Going Crabapple Crazy

16 Sep

The past week has seen me very busy in the kitchen, not making cake. Not cake, you cry! Yes, I’ve been bottling Crabapple jelly. Our trees are covered in them and there’s nothing nicer than making something gorgeous using little more than the free food in the garden. If you have access to crabapples, try it.

I started by picking 2 kilograms of fruit, washing it, and with the help of my wonderful sister, cutting it up and removing the yukky bits.  This is more fun when you also wear the fruit as earrings, the way we did with cherries when we were kids. have some tea and some company and this boring chore goes by in a flash.

Put all the fruit (2kg) into a jam pan and enough water to cover (about 1,5 – 2 litres will do) and bring it slowly to the boil, stirring all the time. It will bubble up and become soft and mushy. While it is reaching mush point, get your muslin cloth and jam stand ready. Your what? Ah yes, me too. So I improvised. Clothes pegs and a clean tea towel over a large saucepan, and voila!

It did the trick! Into this pour the pulpy mush and allow it to drip for several hours – I left mine overnight.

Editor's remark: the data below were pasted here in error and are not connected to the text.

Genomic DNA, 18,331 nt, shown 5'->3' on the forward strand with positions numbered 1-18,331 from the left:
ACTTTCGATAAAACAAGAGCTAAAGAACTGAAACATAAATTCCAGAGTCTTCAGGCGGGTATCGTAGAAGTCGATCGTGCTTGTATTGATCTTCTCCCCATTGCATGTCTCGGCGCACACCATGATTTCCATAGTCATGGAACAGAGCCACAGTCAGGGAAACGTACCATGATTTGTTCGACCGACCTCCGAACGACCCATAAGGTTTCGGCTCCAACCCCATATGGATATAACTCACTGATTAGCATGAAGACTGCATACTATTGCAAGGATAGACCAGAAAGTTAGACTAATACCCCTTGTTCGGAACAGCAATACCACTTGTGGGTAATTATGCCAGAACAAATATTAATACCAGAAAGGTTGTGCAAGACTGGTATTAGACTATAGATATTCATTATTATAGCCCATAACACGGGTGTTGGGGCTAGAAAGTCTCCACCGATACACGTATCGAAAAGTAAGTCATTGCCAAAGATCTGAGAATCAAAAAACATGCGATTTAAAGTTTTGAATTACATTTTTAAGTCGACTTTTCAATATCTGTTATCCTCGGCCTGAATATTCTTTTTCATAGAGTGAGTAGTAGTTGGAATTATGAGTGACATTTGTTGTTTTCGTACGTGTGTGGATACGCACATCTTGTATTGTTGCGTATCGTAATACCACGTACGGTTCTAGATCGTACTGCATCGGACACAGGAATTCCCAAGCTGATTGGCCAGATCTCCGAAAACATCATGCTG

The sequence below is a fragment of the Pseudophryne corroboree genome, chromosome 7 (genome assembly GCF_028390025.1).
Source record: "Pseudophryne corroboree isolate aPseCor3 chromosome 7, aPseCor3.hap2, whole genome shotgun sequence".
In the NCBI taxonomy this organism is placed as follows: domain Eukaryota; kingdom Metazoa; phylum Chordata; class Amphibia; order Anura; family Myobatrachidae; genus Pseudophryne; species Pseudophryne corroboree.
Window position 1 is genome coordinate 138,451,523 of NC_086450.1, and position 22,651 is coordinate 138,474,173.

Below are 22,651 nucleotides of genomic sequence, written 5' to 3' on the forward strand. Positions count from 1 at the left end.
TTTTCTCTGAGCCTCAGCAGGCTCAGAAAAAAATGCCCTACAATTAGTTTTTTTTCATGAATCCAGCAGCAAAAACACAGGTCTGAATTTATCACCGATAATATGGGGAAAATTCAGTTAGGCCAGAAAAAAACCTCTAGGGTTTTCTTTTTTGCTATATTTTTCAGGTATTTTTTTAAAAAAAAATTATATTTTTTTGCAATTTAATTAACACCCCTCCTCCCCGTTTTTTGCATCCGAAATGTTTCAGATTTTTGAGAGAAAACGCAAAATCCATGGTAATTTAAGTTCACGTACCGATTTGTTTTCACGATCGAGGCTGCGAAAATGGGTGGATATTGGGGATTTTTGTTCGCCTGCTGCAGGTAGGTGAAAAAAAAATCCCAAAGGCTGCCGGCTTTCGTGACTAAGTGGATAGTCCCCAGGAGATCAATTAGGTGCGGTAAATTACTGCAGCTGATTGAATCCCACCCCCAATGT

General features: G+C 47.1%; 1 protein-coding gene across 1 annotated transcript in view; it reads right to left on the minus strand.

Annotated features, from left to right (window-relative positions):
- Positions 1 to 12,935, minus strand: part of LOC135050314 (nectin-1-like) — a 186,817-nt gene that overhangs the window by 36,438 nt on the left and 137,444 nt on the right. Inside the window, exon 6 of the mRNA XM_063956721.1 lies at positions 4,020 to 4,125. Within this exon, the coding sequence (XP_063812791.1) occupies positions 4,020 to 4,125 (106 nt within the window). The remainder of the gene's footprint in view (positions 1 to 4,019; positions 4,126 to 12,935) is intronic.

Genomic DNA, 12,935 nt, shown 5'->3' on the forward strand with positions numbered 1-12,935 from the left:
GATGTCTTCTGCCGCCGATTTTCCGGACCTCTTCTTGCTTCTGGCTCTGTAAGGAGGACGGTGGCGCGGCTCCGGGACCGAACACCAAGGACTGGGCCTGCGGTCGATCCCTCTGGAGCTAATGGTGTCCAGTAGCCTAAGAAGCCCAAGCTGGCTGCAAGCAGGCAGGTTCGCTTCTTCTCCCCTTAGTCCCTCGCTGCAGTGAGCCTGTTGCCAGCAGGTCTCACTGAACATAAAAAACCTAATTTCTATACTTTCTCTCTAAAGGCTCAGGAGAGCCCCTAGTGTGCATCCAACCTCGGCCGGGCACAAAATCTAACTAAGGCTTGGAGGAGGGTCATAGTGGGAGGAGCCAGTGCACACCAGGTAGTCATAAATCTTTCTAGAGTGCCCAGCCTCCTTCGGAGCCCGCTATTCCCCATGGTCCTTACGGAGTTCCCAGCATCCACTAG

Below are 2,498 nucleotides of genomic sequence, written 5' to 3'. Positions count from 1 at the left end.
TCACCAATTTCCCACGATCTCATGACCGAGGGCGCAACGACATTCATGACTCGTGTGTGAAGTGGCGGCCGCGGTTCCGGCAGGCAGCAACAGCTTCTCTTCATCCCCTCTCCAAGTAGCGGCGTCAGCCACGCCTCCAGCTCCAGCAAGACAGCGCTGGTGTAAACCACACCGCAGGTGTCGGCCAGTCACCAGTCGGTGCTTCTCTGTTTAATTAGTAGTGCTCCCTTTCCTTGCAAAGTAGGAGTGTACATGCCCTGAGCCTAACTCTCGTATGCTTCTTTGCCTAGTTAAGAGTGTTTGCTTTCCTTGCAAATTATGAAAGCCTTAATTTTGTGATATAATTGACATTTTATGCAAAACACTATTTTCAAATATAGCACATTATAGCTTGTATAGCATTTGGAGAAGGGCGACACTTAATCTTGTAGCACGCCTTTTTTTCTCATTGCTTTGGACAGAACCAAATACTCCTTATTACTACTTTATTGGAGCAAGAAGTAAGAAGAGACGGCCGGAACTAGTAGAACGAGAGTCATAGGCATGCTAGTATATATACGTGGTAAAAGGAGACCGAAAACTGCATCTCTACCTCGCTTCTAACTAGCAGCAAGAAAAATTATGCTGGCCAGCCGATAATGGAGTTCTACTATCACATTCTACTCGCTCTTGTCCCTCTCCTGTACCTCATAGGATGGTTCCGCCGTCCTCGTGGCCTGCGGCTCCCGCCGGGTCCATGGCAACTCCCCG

When you carefully remove the peg ‘n’ towel strainer, you’ll find a beautiful liquid in the bottom of the saucepan. Measure the amount of liquid you have. To every 500 ml add 450 g granulated sugar. Stir the sugar into the liquid until it dissolves and bring it to the boil.

A fabulous rolling boil is what you’re after. Keep on stirring and keep testing for ‘jelling’ point. I do this by dropping a little of the liquid onto a cold saucer, waiting a few moments and then giving it a push with a wooden spoon. You’ll know when it starts to jellify because the drop won’t spread, and the spoon will leave a little pathway.

It looks opaque at this stage but don’t worry. As soon as you pour it into the jars you’ll see how gloriously clear it is, and the colour is indescribably beautiful. Pour it into sterilised jars (see Hints and Tips on sterilising) and stand back and admire your handiwork before sealing and labelling.

I sealed these with wax discs and cellophane (available from hardware stores – seriously!) and then prettified them with cute, but totally unnecessary, frilly hats.

They make gorgeous gifts, if you have any left, because a bit of brie on toast, topped with a blob of Crabapple Jelly, is simply divine.  Yum.


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